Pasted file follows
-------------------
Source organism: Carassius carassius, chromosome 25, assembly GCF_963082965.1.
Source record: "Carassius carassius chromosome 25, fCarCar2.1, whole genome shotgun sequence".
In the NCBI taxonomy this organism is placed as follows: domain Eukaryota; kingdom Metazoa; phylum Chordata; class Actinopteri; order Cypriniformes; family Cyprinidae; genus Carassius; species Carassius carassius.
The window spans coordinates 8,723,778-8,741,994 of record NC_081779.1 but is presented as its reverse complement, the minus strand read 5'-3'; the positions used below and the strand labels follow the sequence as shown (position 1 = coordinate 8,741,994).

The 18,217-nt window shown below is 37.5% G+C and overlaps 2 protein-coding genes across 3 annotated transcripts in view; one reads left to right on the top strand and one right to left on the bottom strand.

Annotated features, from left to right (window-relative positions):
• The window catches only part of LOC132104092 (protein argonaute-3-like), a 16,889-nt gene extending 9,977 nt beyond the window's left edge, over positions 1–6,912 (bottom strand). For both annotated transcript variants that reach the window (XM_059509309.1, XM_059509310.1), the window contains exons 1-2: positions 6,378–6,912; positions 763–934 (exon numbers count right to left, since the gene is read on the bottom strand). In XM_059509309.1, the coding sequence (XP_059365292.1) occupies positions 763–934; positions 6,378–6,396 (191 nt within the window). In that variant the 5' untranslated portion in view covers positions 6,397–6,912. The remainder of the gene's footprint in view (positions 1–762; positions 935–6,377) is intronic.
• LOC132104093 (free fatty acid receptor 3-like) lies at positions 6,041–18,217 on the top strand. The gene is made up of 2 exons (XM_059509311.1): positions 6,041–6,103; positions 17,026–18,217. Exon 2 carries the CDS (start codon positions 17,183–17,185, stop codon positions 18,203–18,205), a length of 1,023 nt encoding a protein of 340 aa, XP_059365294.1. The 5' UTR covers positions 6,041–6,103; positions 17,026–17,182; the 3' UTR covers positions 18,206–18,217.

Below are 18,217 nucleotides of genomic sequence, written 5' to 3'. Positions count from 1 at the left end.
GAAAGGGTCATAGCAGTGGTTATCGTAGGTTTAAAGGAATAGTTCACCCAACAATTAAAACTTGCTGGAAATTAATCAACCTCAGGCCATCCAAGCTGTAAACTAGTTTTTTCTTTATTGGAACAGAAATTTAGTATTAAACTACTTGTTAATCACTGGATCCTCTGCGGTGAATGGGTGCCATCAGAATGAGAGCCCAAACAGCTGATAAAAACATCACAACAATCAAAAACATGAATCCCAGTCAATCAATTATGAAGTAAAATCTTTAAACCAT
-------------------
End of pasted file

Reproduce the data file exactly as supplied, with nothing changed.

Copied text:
Source organism: Carassius carassius, chromosome 25, assembly GCF_963082965.1.
Source record: "Carassius carassius chromosome 25, fCarCar2.1, whole genome shotgun sequence".
In the NCBI taxonomy this organism is placed as follows: domain Eukaryota; kingdom Metazoa; phylum Chordata; class Actinopteri; order Cypriniformes; family Cyprinidae; genus Carassius; species Carassius carassius.
The window spans coordinates 8,723,778-8,741,994 of record NC_081779.1 but is presented as its reverse complement, the minus strand read 5'-3'; the positions used below and the strand labels follow the sequence as shown (position 1 = coordinate 8,741,994).

The 18,217-nt window shown below is 37.5% G+C and overlaps 2 protein-coding genes across 3 annotated transcripts in view; one reads left to right on the top strand and one right to left on the bottom strand.

Annotated features, from left to right (window-relative positions):
• The window catches only part of LOC132104092 (protein argonaute-3-like), a 16,889-nt gene extending 9,977 nt beyond the window's left edge, over positions 1–6,912 (bottom strand). For both annotated transcript variants that reach the window (XM_059509309.1, XM_059509310.1), the window contains exons 1-2: positions 6,378–6,912; positions 763–934 (exon numbers count right to left, since the gene is read on the bottom strand). In XM_059509309.1, the coding sequence (XP_059365292.1) occupies positions 763–934; positions 6,378–6,396 (191 nt within the window). In that variant the 5' untranslated portion in view covers positions 6,397–6,912. The remainder of the gene's footprint in view (positions 1–762; positions 935–6,377) is intronic.
• LOC132104093 (free fatty acid receptor 3-like) lies at positions 6,041–18,217 on the top strand. The gene is made up of 2 exons (XM_059509311.1): positions 6,041–6,103; positions 17,026–18,217. Exon 2 carries the CDS (start codon positions 17,183–17,185, stop codon positions 18,203–18,205), a length of 1,023 nt encoding a protein of 340 aa, XP_059365294.1. The 5' UTR covers positions 6,041–6,103; positions 17,026–17,182; the 3' UTR covers positions 18,206–18,217.

Below are 18,217 nucleotides of genomic sequence, written 5' to 3'. Positions count from 1 at the left end.
GAAAGGGTCATAGCAGTGGTTATCGTAGGTTTAAAGGAATAGTTCACCCAACAATTAAAACTTGCTGGAAATTAATCAACCTCAGGCCATCCAAGCTGTAAACTAGTTTTTTCTTTATTGGAACAGAAATTTAGTATTAAACTACTTGTTAATCACTGGATCCTCTGCGGTGAATGGGTGCCATCAGAATGAGAGCCCAAACAGCTGATAAAAACATCACAACAATCAAAAACATGAATCCCAGTCAATCAATTATGAAGTAAAATCTTTAAACCAT